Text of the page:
Critical Care: Miscellaneous Critical Care |

Assessment of Pulse Oximetry Waveforms Before and After Hemodialysis and Ultrafiltration in Critically Ill Patients May Reflect Changes in Intravascular Volume Status FREE TO VIEW

Ken Stern, MD; Shadman Chowdhury, BS; Elaine Kaptein, MD; Ray Pillai, MD; Ahmet Baydur, MD
Author and Funding Information

University of Southern California, Los Angeles, CA

Copyright 2016, American College of Chest Physicians. All Rights Reserved.

Chest. 2016;150(4_S):331A. doi:10.1016/j.chest.2016.08.344
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SESSION TITLE: Miscellaneous Critical Care

SESSION TYPE: Original Investigation Poster

PRESENTED ON: Wednesday, October 26, 2016 at 01:30 PM - 02:30 PM

PURPOSE: Patients undergoing intermittent hemodialysis (HD) with ultrafiltration (UF) frequently experience hypotension which potentially can result in end-organ injury. Prior research has shown that pulse O2 saturation (SpO2) waveform may correlate with changes in intravascular volume. This study assessed the ability of the changes in pulse oximetry waveform patients before and after UF to reflect changes in intravascular volume.

METHODS: Of a convenience sample of 16 ICU patients with renal failure in 46 encounters of hemodialysis, we analyzed the pulse O2 saturation waveform retrieved by telemetry before and after undergoing UF. Variation in the amplitude of the SpO2 wave was measured as the difference between end-inspiration and end-expiration [ΔP = (max-min)/{(max+min)/2}] over five respiratory cycles before onset and at completion of UF. We also measured the difference in the peak values of the SpO2 waveform at end-inspiration and end-expiration [ΔS = (peakmax-peakmin)/{(max+min)/2}]. Net ultrafiltrate volume removed was plotted against ΔS and ΔP and the changes in ΔS and ΔP for five respiratory cycles were compared using Wilcoxon rank sum test. Large variability of waveforms among respiratory cycles and thus in ΔS and ΔP for individual patients were noted. Therefore, in a subset of 10 encounters, we assessed the effect of increasing the number of respiratory cycles from five to thirty on the coefficient of variation for ΔS and ΔP to determine the optimum number of cycles to be ultimately analyzed.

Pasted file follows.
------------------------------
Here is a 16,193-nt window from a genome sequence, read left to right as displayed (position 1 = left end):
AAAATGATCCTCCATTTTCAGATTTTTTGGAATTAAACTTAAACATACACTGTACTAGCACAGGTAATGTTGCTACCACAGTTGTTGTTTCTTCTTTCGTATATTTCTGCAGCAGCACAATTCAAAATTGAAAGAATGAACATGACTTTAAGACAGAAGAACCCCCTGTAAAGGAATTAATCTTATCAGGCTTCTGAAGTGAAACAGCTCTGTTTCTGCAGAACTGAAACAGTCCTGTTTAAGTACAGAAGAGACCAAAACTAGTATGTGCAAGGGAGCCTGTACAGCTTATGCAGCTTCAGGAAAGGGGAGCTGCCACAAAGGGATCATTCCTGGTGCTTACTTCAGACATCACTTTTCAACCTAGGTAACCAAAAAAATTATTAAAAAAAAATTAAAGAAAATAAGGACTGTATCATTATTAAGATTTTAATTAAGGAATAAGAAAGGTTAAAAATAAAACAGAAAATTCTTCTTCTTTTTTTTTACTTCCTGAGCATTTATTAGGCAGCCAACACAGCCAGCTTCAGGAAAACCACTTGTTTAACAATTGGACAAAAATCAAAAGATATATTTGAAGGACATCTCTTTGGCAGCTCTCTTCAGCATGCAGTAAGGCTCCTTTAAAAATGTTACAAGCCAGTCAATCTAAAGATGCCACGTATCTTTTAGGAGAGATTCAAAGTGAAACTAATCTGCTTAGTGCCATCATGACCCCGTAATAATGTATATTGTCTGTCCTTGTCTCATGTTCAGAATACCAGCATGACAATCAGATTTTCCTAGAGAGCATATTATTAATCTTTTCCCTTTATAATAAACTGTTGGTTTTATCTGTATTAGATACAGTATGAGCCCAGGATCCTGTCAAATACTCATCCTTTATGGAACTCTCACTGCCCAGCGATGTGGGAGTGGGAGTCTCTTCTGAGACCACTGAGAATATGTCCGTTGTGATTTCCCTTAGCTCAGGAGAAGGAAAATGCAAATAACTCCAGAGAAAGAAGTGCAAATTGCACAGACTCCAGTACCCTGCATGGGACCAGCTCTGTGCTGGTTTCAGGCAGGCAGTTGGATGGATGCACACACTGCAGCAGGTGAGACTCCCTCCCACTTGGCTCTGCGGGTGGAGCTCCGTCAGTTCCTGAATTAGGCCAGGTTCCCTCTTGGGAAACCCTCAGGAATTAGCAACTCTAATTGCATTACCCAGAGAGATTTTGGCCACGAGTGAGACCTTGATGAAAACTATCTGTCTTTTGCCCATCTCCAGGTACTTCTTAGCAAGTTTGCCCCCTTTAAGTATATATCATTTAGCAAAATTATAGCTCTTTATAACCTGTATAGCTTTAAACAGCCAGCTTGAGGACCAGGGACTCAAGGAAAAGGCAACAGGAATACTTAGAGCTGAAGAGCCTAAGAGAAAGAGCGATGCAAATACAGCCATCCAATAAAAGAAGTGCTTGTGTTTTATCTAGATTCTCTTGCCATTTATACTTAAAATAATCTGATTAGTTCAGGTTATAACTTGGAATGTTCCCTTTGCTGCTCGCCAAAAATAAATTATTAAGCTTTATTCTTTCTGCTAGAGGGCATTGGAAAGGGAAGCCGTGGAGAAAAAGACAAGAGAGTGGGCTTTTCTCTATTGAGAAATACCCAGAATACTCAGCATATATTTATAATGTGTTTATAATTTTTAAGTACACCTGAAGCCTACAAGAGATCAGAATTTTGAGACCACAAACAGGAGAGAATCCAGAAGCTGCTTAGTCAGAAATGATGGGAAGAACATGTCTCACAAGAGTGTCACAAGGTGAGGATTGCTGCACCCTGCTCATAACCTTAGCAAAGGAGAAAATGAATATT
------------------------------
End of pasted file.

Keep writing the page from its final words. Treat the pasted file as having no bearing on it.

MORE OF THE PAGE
RESULTS: We initially found close correlations between ΔS and net ultrafiltrate volume removed (r=0.60, p<0.02). No significant change in ΔP was found. The number of respiratory cycles required to achieve a variation <10% for ΔS varied from 5 to 30 and was achieved in 9 of 10 samples for 30 cycles. For ΔP, a variation of <10% was only achieved in 4 of 10 encounters for 30 cycles. Upon reviewing the variability of the data, an additional sample of convenience of 15 ICU patients with renal failure in 34 encounters of hemodialysis was obtained, each encounter preceded within 24 hours by inferior vena cava ultrasound (IVC US) collapsibility index assessment of intravascular volume prior to ultrafiltration. The SpO2 waveform was digitized and is currently being analyzed.

CONCLUSIONS: To our knowledge, this is the first study evaluating pulse O2 saturation waveform variations before and after volume removal by ultrafiltration. The main findings in this study suggest an increase in pulse O2 saturation waveform variation with respiratory cycles after ultrafiltration. With further analysis, we will be able to compare rapid volume removal by ultrafiltration to changes in pulse O2 saturation waveform variation.

CLINICAL IMPLICATIONS: These findings suggest a potential clinical application of pulse O2 saturation waveform variability in evaluating changes in intravascular volume status and potentially predicting and avoiding intradialytic hypotension.

DISCLOSURE: The following authors have nothing to disclose: Ken Stern, Shadman Chowdhury, Elaine Kaptein, Ray Pillai, Ahmet Baydur

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